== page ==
In a Treasury Select Committee session this week, Lord Myners said the Government did not agree with some of the draft proposals for the powers that a European Systemic Risk Board would hold, particularly that the Board would have the legal power to force the UK into taking actions such as bailing out banks in the event of another financial crisis.
The TSC raised concerns over this in an earlier session this week but leading economists played down these concerns saying there was no legal requirement to do this.
TSC deputy chairman Michael Fallon told Myners: “You are representing the member state with the biggest banking industry in Europe. How have we ended up with a draft directive that is so opposed to our own particular interests? Who is on the case here?”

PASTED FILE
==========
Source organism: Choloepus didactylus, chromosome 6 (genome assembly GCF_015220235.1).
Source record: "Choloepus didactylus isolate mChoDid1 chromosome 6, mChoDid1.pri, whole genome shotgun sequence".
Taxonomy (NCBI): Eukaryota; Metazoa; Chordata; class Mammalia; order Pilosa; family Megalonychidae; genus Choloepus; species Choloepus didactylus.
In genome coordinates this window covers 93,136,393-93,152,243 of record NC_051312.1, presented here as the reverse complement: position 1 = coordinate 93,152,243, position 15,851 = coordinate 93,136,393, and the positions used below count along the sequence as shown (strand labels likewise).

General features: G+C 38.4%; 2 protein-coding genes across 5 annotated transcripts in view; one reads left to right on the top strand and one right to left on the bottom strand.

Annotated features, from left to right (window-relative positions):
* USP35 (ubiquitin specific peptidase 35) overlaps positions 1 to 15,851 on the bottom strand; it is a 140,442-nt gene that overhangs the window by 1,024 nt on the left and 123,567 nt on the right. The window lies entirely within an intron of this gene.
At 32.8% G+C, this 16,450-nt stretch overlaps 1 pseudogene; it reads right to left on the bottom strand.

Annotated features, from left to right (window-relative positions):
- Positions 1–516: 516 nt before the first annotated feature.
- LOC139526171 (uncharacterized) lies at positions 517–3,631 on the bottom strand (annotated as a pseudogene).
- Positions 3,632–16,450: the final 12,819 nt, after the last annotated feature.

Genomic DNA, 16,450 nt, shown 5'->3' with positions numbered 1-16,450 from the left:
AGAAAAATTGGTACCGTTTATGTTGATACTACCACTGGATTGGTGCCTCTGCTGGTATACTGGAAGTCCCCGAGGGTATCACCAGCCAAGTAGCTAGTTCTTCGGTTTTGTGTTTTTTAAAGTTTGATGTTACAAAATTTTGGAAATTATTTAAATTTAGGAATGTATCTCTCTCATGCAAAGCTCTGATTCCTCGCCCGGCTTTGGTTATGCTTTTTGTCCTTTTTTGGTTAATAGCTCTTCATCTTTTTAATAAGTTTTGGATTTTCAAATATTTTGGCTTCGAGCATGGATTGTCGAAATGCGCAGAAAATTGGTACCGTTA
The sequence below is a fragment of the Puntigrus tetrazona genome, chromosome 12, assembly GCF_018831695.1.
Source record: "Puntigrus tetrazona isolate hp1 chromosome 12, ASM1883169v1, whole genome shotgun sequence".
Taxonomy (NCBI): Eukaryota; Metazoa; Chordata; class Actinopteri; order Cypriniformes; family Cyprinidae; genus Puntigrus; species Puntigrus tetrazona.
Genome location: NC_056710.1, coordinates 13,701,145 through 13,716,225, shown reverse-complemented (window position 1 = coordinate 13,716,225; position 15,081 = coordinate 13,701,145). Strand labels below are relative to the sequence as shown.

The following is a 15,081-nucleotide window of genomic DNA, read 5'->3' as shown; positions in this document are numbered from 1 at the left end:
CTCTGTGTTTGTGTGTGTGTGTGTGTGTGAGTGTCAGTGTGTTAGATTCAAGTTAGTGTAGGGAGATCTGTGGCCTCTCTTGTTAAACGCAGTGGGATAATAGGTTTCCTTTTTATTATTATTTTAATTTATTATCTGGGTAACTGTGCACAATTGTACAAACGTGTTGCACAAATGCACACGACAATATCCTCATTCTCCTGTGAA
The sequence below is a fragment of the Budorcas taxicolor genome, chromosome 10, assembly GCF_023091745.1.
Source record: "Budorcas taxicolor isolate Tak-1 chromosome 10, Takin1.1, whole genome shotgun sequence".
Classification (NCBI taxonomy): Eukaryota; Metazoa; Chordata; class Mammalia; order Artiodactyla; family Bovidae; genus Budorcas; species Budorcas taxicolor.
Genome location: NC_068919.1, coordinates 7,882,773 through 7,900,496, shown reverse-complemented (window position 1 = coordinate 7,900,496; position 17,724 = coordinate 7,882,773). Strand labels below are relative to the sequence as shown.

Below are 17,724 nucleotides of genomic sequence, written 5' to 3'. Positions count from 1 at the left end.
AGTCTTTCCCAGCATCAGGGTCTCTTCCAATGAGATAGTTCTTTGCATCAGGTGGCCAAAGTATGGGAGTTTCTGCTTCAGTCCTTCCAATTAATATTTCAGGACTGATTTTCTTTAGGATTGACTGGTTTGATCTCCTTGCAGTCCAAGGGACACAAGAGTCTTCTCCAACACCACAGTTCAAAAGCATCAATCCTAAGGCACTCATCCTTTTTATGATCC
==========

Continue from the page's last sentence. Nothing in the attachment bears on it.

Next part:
Myners said: “The Chancellor’s statement reflects the position of the Government which is that the national supervisory authorities should have certain powers over the rating agencies but not over directly regulated entities within nations, and that is a position on which we have been very consistent. That is one of the elements of the draft with which we are not in agreement.
“That is why we are objecting to the current proposal from the Commission and want to hold to the line agreed with the European heads of state and the European Council in June that there can be no interventions which have fiscal consequences for individual national Governments. We have consistently held that view and will continue to do so.”